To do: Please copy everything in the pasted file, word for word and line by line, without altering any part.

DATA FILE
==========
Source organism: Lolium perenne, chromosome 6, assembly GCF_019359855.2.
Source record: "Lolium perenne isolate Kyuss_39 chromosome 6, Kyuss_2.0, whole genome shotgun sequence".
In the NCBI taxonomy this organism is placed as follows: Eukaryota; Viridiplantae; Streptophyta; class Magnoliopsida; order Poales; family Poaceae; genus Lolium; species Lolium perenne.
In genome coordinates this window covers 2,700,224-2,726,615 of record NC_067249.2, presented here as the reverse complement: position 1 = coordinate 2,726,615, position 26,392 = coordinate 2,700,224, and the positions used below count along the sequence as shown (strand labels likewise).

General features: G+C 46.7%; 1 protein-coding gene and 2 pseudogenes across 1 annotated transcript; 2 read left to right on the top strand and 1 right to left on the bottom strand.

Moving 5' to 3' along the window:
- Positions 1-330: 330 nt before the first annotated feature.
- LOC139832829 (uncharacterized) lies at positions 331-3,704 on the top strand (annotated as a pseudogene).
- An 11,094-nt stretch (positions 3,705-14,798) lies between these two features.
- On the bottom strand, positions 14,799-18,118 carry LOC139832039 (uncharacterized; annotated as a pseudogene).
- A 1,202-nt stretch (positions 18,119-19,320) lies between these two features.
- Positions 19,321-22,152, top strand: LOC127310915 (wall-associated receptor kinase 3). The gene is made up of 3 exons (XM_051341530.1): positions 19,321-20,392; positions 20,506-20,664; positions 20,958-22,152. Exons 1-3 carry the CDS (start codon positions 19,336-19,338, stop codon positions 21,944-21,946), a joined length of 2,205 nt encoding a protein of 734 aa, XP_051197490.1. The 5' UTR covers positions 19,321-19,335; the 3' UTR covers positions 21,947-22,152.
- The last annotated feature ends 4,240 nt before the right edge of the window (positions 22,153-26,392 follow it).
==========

Source organism: Lolium perenne, chromosome 6, assembly GCF_019359855.2.
Source record: "Lolium perenne isolate Kyuss_39 chromosome 6, Kyuss_2.0, whole genome shotgun sequence".
In the NCBI taxonomy this organism is placed as follows: Eukaryota; Viridiplantae; Streptophyta; class Magnoliopsida; order Poales; family Poaceae; genus Lolium; species Lolium perenne.
In genome coordinates this window covers 2,700,224-2,726,615 of record NC_067249.2, presented here as the reverse complement: position 1 = coordinate 2,726,615, position 26,392 = coordinate 2,700,224, and the positions used below count along the sequence as shown (strand labels likewise).

General features: G+C 46.7%; 1 protein-coding gene and 2 pseudogenes across 1 annotated transcript; 2 read left to right on the top strand and 1 right to left on the bottom strand.

Moving 5' to 3' along the window:
- Positions 1-330: 330 nt before the first annotated feature.
- LOC139832829 (uncharacterized) lies at positions 331-3,704 on the top strand (annotated as a pseudogene).
- An 11,094-nt stretch (positions 3,705-14,798) lies between these two features.
- On the bottom strand, positions 14,799-18,118 carry LOC139832039 (uncharacterized; annotated as a pseudogene).
- A 1,202-nt stretch (positions 18,119-19,320) lies between these two features.
- Positions 19,321-22,152, top strand: LOC127310915 (wall-associated receptor kinase 3). The gene is made up of 3 exons (XM_051341530.1): positions 19,321-20,392; positions 20,506-20,664; positions 20,958-22,152. Exons 1-3 carry the CDS (start codon positions 19,336-19,338, stop codon positions 21,944-21,946), a joined length of 2,205 nt encoding a protein of 734 aa, XP_051197490.1. The 5' UTR covers positions 19,321-19,335; the 3' UTR covers positions 21,947-22,152.
- The last annotated feature ends 4,240 nt before the right edge of the window (positions 22,153-26,392 follow it).